Updated: January 29, 2014, 12:53 PM ET

Let's keep playing hockey outdoors, people!

New York RangersBruce Bennett/Getty ImagesThere's nothing wrong with getting hockey players into dugouts as often as possible.

The Hockey Life opens up the Twitter bag this week, answering questions from all across the hockey world, including outdoor games and venues, player movement, playoff chances, college hockey and more.

@Buccigross: Absolutely not. There are more than 1,200 regular-season NHL games between October and mid-April. Why not have three to five a year where 50,000 people show up and KISS spits blood in shallow right center field? Until people stop going or stop watching, there are plenty of places to spread the gospel of puck. A game like that could make a 12-year-old a hockey fan for life. Why not reach as many 12-year-olds as you can? I took my boys to the Winter Classic in Pittsburgh. I'll never forget that game and experience.

@Buccigross: I love all 30 teams equally, so I don't care who plays in these outdoor games. But, Lambeau Field, Jerry's House in Dallas, PNC Park in Pittsburgh, The Horseshoe in Columbus, Target Field and CenturyLink Field for the eventual NHL team there are all good. How about Bristol Motor Speedway? You could have three to four a year and find plenty of places to play.

@Buccigross: I've said this since I began this blogumn drivel in 2001: I don't care how many people love hockey. Whether it's 10 or 10 million, it doesn't impact my love of the sport. I know the Avett Brothers are better artists than Justin Bieber. If people want to obsess over that twit, and he is deemed more popular, that makes no difference to me.

@Buccigross: I've been on record for more than a decade that I would like to see a very slightly larger net. Baseball has lowered the mound and football relaxed rules to help the offense. I think the only adjustment the NHL can make to increase scoring and get fans out of their seats is a bigger net.

The 1950s was a low-scoring decade, especially in the first half of the decade. There was a slight increase in the '60s and then a nice climb in the '70s and '80s, with a peak of more than eight goals per game in the '81-82 season. That was Gretzky's 92-120-212 season. That scoring rate stayed around there for another four years, took a little tick down, and then plummeted after the 1994 lockout. By the late 1990s, we were back to the early '50's, except everyone had a goatee. The second lockout rule changes got the goals per game rate up to the 1960s range, but as the game was called less rigidly again, we dropped right back to the early '50s again.

I understand competitive hockey is better than high-scoring, blowout hockey. Tension is dramatic and scoring doesn't matter as much in the postseason. But I believe there is not enough payoff in hockey. Amazing moves are not rewarded enough with goals. There are games when people get up and scream one, two or three times.

Football's popularity has soared as the offensive game has opened up in college and the NFL. I think a slightly bigger net -- I'm talking an inch or two -- should result in more payoff for the players and more fun for the fans. What's wrong with seven or eight goals per game instead of five? The goalies are so good and the defensemen are so agile. There are no plugs on the blue line and no bender tenders. I think the NCAA and the NHL could take the game to another level with more goals, more screaming, more payoff from these amazing athletes.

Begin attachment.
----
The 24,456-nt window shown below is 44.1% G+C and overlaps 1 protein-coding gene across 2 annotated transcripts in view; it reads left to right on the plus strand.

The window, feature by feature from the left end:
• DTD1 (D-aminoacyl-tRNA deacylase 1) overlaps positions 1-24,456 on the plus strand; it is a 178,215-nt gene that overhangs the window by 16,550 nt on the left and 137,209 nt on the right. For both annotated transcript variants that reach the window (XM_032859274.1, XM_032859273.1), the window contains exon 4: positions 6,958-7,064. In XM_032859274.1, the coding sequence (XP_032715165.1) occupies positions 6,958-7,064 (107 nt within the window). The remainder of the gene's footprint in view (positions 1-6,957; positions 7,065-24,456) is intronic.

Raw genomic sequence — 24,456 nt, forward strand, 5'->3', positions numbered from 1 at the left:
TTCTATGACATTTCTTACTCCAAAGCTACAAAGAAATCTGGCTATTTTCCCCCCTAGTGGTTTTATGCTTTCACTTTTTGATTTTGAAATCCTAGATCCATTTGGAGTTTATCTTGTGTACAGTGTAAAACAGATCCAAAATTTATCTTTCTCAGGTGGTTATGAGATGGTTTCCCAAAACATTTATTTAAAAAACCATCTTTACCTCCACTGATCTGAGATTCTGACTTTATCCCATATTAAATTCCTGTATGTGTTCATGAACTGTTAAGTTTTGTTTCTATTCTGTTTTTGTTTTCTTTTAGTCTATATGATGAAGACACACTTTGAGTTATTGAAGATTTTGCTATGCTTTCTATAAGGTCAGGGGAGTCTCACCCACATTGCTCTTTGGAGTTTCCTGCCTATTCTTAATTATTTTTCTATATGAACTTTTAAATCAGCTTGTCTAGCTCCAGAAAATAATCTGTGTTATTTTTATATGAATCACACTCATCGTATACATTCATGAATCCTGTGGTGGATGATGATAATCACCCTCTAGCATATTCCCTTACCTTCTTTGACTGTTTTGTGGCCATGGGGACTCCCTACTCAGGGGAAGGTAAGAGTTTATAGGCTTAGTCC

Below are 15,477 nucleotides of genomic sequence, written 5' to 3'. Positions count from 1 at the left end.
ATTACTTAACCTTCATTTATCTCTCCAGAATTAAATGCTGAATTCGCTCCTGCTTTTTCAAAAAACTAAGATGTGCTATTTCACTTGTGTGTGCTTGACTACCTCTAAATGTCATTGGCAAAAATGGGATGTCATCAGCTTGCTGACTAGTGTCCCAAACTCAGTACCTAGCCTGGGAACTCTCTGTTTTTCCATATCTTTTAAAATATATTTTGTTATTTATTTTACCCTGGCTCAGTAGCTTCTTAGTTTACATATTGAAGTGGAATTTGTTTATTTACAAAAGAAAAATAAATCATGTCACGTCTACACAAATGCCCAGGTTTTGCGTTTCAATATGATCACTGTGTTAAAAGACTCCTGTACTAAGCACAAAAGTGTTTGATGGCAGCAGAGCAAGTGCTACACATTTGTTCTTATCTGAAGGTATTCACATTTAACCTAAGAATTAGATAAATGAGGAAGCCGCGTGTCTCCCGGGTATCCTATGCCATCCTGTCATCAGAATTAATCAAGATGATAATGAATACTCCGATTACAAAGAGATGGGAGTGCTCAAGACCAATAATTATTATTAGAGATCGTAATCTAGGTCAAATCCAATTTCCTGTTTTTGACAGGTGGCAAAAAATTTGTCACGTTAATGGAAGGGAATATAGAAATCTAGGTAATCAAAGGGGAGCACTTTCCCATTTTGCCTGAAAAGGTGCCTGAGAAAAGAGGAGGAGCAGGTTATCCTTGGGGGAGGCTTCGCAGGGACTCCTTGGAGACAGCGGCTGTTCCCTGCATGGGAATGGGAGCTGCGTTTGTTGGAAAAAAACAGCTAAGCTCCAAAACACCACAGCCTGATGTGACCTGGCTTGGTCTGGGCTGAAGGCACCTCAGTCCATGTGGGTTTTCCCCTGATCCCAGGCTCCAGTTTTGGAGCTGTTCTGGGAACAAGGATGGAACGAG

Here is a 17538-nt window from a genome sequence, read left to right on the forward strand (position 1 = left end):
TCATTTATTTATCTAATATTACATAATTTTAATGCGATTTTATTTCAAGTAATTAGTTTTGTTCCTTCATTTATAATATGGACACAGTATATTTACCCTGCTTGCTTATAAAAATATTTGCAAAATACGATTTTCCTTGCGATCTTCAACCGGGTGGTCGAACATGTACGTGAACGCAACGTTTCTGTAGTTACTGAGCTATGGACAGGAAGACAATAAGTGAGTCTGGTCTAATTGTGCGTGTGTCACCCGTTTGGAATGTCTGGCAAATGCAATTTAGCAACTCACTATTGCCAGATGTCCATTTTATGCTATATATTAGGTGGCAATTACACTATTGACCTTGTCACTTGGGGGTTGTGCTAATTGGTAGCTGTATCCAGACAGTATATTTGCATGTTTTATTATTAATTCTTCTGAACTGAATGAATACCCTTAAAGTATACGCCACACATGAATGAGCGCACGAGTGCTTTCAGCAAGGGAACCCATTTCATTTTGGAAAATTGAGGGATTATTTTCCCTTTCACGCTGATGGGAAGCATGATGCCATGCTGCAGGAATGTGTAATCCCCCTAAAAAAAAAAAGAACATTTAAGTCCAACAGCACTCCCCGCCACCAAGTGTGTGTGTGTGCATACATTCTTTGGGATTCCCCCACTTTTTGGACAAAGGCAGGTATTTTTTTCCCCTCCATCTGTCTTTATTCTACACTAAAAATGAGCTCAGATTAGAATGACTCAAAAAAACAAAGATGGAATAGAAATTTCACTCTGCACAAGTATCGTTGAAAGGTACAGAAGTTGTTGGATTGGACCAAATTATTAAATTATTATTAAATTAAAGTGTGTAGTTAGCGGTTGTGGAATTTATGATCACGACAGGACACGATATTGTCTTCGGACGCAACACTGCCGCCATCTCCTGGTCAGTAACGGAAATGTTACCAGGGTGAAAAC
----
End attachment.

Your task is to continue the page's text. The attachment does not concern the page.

1. Unless they make a major trade to reshape their team or we see an unexpected spike in scoring, the math does not look good for the Red Wings to make the playoffs. I would lean toward no right now.
2. Not unless ESPN gets a package of NHL games in the future.
3. Russia.
4. Thinking about one for next Christmas.

@Buccigross: If he was traded, it would either be to a team that wants a solid backup, or to a contender with an injury before the deadline. Can't imagine getting more than a third-rounder for Reimer.

@Buccigross: Close between Thomas Vanek and Ryan Miller. But I would say Miller. He walks into St. Louis or Washington or Minnesota, it would be a big jolt to the dressing room.

@Buccigross: I think Matt Moulson is a perfect fit. A guy to stand in front of the net and get some of those goals the Penguins don't always get. The Penguins have plenty of assets to trade. But they might ride out what they have.

@Buccigross: Johnny Gaudreau (Calgary Flames) of Boston College will win the Hobey Baker as College Hockey's top player. Stanley Cup? Let's say Blues-Bruins right now. Sochi? Hire extra security, if allowed, for the players. If the intelligence is clear, don't go.

@Buccigross: Lots of teams. Minnesota and Boston College have the best players, but the team with the best players doesn't always win. At least eight or 10 others could. Ohio State has impressed me lately. I'm doing play-by-play of their game this Saturday afternoon against Penn State. The game is on ESPNEWS at 2 p.m. ET. Both teams go up and down and it should be a fun game to broadcast and watch. Ryan Dzingel of Ohio State, an Ottawa prospect, can really wheel and has that nose for the net the closer he gets to the twine.

@Buccigross: I would like to see going to the campus of the highest seed. These athletes deserve a better atmosphere than they are getting in some regional locations.

John Buccigross | email

SportsCenter anchor
John Buccigross joined ESPN as an anchor in October 1996. He currently can be seen as an anchor on "SportsCenter." Buccigross frequently contributes to ESPN.com during the season.


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